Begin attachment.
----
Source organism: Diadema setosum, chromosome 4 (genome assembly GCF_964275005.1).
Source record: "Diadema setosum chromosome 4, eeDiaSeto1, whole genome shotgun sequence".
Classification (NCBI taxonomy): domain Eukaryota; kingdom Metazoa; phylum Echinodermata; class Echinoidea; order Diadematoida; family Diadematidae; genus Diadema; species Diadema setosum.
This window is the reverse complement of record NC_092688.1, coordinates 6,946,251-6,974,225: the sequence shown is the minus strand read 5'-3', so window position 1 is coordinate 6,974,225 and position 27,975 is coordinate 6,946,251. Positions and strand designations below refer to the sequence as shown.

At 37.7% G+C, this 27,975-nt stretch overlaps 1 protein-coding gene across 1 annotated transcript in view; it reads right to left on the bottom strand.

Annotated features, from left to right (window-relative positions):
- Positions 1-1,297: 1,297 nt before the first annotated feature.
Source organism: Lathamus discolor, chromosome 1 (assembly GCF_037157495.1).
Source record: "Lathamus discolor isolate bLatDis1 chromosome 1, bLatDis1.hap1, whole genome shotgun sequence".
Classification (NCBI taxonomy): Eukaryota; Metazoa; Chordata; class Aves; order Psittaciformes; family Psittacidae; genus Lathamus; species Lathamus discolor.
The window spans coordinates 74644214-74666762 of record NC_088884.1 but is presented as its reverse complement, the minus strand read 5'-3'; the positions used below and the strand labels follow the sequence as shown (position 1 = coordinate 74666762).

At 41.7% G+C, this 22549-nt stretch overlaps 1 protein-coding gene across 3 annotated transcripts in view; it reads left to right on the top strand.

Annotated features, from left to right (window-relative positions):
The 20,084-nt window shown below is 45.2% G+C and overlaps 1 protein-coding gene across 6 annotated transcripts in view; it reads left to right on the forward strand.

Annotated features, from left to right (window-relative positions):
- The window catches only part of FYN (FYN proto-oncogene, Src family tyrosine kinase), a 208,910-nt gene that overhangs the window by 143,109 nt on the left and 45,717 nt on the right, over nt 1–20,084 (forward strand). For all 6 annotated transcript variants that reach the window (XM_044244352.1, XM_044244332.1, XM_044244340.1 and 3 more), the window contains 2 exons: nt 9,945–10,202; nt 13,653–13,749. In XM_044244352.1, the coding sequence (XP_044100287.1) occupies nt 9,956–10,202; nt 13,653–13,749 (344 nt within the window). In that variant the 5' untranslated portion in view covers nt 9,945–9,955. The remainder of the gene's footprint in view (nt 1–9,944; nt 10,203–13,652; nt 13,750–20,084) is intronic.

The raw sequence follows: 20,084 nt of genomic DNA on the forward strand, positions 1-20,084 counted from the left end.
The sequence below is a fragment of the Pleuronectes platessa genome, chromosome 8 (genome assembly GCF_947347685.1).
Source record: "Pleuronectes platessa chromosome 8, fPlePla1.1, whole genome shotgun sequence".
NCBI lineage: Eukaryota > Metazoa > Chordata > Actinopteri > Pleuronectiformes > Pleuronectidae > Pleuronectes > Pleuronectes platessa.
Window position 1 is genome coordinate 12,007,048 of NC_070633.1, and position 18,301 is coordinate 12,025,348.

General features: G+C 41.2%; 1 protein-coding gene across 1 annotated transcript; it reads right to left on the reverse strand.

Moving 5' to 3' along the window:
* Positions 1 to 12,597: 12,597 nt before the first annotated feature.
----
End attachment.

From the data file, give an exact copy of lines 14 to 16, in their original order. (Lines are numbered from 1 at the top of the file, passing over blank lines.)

The 20,084-nt window shown below is 45.2% G+C and overlaps 1 protein-coding gene across 6 annotated transcripts in view; it reads left to right on the forward strand.

Annotated features, from left to right (window-relative positions):
- The window catches only part of FYN (FYN proto-oncogene, Src family tyrosine kinase), a 208,910-nt gene that overhangs the window by 143,109 nt on the left and 45,717 nt on the right, over nt 1–20,084 (forward strand). For all 6 annotated transcript variants that reach the window (XM_044244352.1, XM_044244332.1, XM_044244340.1 and 3 more), the window contains 2 exons: nt 9,945–10,202; nt 13,653–13,749. In XM_044244352.1, the coding sequence (XP_044100287.1) occupies nt 9,956–10,202; nt 13,653–13,749 (344 nt within the window). In that variant the 5' untranslated portion in view covers nt 9,945–9,955. The remainder of the gene's footprint in view (nt 1–9,944; nt 10,203–13,652; nt 13,750–20,084) is intronic.